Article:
CHARLOTTE, N.C. — 2020 keeps getting crazier and crazier, and the weather has been no exception, either. With the formation of Tropical Storm Cristobal on June 2, the 2020 Atlantic Hurricane Season reached its third named storm faster than any other season on record. The previous record-holder, 2016, was beaten out by a mere three days. While early and off-season tropical formations typically have no bearing on the future activity (2016 was only slightly above-average with 15 named storms), it does go to show that the tropics are primed and ready to support intense, organized storms.
|Agency||Named Storms||Hurricanes||Major Hurricanes|
|North Carolina State University||18-22||8-11||3-5|
|Colorado State University||16||8||4|
|University of Arizona||19||10||5|
|UK Met Office||15||9||5|
|The Weather Channel||18||9||4|
Even though the fast start to the season doesn’t guarantee a hyperactive year (generally, 18+ named storms), local and national hurricane prediction agencies are jumping on board. Virtually every respected hurricane prediction agency is calling for an above-active hurricane season, and several believe, including my alma mater at NC State, it could be hyperactive. Long-range model trends show a warmer Atlantic Ocean, primed to fuel storms, along with quieter trade winds, which typically disrupt storm formation, and a smaller spread of Saharan dust, which can choke off and dry out tropical systems. When all of these conditions come together, it could mean that we’re in for a very active and extended hurricane season.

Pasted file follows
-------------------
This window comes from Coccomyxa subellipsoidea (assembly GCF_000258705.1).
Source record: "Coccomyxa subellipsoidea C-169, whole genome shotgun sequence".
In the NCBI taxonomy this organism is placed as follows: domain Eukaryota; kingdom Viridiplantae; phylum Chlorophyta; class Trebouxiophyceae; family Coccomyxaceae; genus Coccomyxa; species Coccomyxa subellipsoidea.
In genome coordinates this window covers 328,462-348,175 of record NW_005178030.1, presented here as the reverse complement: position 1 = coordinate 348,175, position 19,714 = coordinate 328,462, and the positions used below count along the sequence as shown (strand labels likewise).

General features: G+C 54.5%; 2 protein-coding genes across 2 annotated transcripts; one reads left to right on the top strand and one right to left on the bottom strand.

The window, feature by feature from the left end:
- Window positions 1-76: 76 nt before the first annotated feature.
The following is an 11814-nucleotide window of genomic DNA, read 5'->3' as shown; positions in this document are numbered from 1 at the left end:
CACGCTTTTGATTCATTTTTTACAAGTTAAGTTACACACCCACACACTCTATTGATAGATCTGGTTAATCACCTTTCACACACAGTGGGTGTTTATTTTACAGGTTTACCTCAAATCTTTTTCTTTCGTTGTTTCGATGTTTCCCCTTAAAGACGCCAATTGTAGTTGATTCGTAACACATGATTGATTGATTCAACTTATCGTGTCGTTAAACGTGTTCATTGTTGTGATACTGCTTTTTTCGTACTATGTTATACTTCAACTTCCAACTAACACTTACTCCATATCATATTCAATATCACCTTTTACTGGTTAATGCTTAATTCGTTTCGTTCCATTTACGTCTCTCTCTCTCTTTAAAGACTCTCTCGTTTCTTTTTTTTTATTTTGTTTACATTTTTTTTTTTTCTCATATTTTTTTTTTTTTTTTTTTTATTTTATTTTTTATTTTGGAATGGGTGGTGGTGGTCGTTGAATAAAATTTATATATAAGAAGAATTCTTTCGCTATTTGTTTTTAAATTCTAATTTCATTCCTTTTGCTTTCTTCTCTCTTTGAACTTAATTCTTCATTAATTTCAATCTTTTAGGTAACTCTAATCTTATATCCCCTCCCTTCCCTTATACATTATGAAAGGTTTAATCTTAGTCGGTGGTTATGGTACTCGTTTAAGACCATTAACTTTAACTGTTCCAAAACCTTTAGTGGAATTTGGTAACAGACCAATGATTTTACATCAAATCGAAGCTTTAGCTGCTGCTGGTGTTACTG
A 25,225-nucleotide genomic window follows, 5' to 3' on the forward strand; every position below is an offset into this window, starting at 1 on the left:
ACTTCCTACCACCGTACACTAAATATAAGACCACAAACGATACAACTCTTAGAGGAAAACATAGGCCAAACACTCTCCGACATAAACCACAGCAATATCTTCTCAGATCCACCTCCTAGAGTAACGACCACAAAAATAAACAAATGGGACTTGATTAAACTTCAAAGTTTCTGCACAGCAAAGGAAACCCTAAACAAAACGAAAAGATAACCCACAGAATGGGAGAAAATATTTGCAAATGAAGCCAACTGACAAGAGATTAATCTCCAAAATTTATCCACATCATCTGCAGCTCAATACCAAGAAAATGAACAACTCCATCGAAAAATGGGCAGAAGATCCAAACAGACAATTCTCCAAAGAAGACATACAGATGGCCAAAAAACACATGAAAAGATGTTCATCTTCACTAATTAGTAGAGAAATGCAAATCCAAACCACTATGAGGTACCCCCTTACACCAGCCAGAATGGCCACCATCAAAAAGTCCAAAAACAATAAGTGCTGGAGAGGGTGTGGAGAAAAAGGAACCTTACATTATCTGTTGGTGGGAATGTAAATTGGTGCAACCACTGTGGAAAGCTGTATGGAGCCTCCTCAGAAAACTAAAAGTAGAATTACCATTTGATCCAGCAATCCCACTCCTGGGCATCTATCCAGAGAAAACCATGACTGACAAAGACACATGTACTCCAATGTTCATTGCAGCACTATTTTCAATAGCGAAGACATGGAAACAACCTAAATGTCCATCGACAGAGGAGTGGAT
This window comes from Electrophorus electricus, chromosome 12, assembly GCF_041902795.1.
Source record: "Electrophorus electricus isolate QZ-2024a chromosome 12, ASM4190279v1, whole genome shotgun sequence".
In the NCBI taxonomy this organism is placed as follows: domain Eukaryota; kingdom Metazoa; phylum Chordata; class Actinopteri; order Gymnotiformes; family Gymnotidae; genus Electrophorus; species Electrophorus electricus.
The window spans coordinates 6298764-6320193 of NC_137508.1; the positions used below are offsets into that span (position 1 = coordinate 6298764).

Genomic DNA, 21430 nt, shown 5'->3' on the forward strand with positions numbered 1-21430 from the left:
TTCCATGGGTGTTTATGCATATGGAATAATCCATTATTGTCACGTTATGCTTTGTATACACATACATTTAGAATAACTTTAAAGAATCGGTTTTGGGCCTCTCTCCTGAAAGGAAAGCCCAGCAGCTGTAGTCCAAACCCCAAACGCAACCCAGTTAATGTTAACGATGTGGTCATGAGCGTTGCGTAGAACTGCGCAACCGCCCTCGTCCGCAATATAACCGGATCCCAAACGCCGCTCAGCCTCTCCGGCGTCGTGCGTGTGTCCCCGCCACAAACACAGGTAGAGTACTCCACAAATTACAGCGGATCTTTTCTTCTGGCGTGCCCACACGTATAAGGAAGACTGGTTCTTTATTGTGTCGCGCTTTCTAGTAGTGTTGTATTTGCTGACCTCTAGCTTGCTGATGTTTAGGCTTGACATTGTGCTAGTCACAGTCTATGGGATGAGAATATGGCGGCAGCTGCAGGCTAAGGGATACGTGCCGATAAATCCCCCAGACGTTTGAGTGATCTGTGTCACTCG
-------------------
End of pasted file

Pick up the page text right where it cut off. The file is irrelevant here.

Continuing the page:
It should be noted that these forecasts are simply about the formation of named storms, and not about landfall. Roughly half of all named storms dissipate over the ocean with little or no effect on populated land. The most hyperactive of seasons won’t mean much to us if every storm goes out to sea, while a “quiet” season could only need one storm to be memorable, especially if a major hurricane makes landfall in the US (see 1992’s Hurricane Andrew). Naturally, hurricane seasons ebb and flow, meaning that there could be a prolonged period of no activity, followed by a period of hyperactivity. Typically, September is the peak month of any given hurricane season, and 80% of hurricanes form during or after the month of August. As we prepare for hurricane season to move into full swing: remember, it only takes one storm.